The Housing Authority of New Orleans, an organization long criticized for its so-called unfair treatment of ex-criminal offenders, is in the process of considering a revised background check policies, among other changes. According to a report from The Louisiana Weekly, the proposed changes would apply to all public housing currently operated by the Housing Authority of New Orleans. Ideally, the rule changes would make it easier for families to reunite following conviction and incarceration of one or more members.
Right now, HANO's rules are reportedly unfair to individuals with criminal histories, as well as to their families. Specifically, HANO is currently allowed to revoke a tenant's Section 8 housing voucher if an ex-convict is added to the tenant's lease. Section 8 housing is a type of voucher-based low-income housing that is funded by the Federal Government.
The report in The Louisiana Weekly says that HANO's pending rules would change that policy and allow individuals with criminal backgrounds to live in subsidized housing "under certain circumstances." For families with incarcerated or recently released members, such a change would go a long way toward bringing stability and hope back into their lives. The ex-offenders who are booted from New Orleans' low-income subsidized housing often either don't have the money to afford other housing throughout the city or wouldn't pass landlord-mandated background checks anyway. As a result, criminal offenders from New Orleans' low-income families often end up on the street and backsliding into a life of crime. Before long, those ex-offenders are offenders once more. Not long after, they're back in jail.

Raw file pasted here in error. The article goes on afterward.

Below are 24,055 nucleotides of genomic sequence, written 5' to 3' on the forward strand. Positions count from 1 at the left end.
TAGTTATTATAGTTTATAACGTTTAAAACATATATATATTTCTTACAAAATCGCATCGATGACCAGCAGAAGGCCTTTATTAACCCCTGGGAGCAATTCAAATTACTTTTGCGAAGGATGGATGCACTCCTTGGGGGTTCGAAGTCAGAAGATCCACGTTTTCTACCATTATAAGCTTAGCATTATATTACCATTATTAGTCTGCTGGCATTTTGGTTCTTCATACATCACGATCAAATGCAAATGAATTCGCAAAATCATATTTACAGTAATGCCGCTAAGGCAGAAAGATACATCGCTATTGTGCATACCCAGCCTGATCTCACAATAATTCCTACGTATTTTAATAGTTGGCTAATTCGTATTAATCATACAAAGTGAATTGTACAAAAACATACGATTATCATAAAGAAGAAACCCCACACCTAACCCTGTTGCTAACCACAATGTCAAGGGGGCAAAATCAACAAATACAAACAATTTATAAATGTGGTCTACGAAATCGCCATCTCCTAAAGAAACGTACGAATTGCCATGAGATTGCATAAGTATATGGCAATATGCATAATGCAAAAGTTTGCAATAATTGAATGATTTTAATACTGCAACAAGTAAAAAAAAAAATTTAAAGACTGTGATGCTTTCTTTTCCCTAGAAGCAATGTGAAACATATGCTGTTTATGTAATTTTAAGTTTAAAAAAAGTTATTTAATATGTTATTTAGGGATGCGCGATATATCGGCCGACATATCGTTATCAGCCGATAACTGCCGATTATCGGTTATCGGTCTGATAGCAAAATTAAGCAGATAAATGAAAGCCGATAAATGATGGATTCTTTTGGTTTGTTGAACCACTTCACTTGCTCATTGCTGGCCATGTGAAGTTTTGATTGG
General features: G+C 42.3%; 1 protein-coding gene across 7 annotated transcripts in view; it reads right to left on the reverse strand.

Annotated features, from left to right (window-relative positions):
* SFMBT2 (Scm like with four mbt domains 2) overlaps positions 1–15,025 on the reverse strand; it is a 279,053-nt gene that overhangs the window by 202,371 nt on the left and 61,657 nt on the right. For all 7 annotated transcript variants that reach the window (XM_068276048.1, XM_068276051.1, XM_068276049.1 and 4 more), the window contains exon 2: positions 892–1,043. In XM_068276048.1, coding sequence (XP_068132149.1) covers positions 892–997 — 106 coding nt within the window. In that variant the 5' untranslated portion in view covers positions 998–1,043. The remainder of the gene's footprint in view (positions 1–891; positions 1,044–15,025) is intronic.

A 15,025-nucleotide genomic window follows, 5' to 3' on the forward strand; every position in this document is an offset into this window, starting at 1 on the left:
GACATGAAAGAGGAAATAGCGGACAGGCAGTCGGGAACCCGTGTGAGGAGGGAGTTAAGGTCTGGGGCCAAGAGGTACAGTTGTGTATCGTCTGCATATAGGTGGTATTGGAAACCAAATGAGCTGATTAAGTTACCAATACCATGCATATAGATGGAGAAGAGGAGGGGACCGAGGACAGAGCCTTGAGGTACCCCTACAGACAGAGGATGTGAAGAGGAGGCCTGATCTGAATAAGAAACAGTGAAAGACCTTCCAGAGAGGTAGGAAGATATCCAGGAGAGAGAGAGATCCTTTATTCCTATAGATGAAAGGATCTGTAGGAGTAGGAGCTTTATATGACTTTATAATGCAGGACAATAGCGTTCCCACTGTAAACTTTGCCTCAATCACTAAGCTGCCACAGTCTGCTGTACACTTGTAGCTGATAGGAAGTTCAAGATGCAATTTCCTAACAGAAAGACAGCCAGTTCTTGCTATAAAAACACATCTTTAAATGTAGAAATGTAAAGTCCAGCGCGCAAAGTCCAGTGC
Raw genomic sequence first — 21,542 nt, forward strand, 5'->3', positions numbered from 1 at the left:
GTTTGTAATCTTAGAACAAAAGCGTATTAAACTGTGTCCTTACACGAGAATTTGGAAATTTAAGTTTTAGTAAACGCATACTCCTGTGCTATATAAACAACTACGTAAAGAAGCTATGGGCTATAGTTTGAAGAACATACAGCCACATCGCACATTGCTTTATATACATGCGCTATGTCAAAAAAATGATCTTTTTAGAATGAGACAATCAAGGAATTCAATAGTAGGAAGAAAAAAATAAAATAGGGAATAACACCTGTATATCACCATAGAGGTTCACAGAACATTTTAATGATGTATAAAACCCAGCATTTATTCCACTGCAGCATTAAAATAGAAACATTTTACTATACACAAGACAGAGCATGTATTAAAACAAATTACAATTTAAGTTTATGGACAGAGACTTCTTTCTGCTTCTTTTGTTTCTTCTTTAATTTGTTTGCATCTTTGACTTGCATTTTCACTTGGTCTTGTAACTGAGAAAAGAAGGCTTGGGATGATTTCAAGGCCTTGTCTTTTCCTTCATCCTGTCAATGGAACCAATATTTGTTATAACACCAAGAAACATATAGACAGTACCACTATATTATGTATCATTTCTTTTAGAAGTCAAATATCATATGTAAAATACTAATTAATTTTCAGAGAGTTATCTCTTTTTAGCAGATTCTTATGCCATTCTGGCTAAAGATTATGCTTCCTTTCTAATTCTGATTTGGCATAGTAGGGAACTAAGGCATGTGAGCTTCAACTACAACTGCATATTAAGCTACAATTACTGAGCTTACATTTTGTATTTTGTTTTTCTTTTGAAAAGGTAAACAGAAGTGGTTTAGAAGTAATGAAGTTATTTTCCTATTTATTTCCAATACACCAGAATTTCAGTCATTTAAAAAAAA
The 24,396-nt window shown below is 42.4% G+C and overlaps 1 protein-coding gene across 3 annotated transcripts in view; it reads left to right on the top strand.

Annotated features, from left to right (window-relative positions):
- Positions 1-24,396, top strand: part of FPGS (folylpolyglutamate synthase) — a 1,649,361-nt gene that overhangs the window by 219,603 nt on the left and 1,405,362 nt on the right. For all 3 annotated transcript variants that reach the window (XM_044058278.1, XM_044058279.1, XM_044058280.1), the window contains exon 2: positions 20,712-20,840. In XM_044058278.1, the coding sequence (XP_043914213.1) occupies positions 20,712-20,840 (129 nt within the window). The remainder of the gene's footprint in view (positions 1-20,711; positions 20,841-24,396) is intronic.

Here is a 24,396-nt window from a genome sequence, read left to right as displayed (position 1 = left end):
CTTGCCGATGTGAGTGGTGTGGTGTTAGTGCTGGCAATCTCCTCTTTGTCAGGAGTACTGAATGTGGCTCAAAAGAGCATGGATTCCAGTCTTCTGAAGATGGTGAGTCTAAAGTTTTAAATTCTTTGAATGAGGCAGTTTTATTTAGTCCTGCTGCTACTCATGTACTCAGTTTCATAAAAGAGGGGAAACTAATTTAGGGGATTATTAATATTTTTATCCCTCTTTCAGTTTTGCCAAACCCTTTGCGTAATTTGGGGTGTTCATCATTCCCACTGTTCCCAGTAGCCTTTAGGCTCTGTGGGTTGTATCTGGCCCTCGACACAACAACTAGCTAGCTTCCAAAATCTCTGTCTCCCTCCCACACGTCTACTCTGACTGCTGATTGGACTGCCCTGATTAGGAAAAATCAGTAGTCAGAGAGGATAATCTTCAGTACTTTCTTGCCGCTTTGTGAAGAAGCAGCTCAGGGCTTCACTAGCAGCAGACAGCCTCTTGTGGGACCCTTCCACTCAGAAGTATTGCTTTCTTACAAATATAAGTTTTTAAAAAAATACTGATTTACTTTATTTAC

Just as "ban the box" legislation is meant in part to curb recidivism rates by making it easier for ex-convicts to find jobs, a change in HANO's rules might help prevent crime in New Orleans' lower-income neighborhoods. Without a place to call home, it's difficult to expect ex-offenders to reintegrate back into society. And without that reintegration, mass incarceration problems just get worse.
Under new policies, HANO would be paying more attention to the length of time since criminal conviction, the nature of the crime at hand, and the number of repeat offenses in making judgments about which ex-offenders should be allowed to stay in subsidized housing. It's unlikely that all individuals with criminal records will pass the Housing Authority's new criteria, but the executive director of HANO did hint that the new rules will be more liberal and forgiving.
Critics of HANO still aren't sold on the new rules being entirely fair. For instance, the head of a nonprofit organization called Stand with Dignity criticized HANO's criminal background check, which looks from criminal convictions from the past seven years. A three-year background check, the nonprofit leaders said, would be enough to show that ex-offenders are putting forth the effort to rebuild their lives. Such a statement may be true, but to protect the other residents living in subsidized housing, the deeper background checks seem like a strong precaution.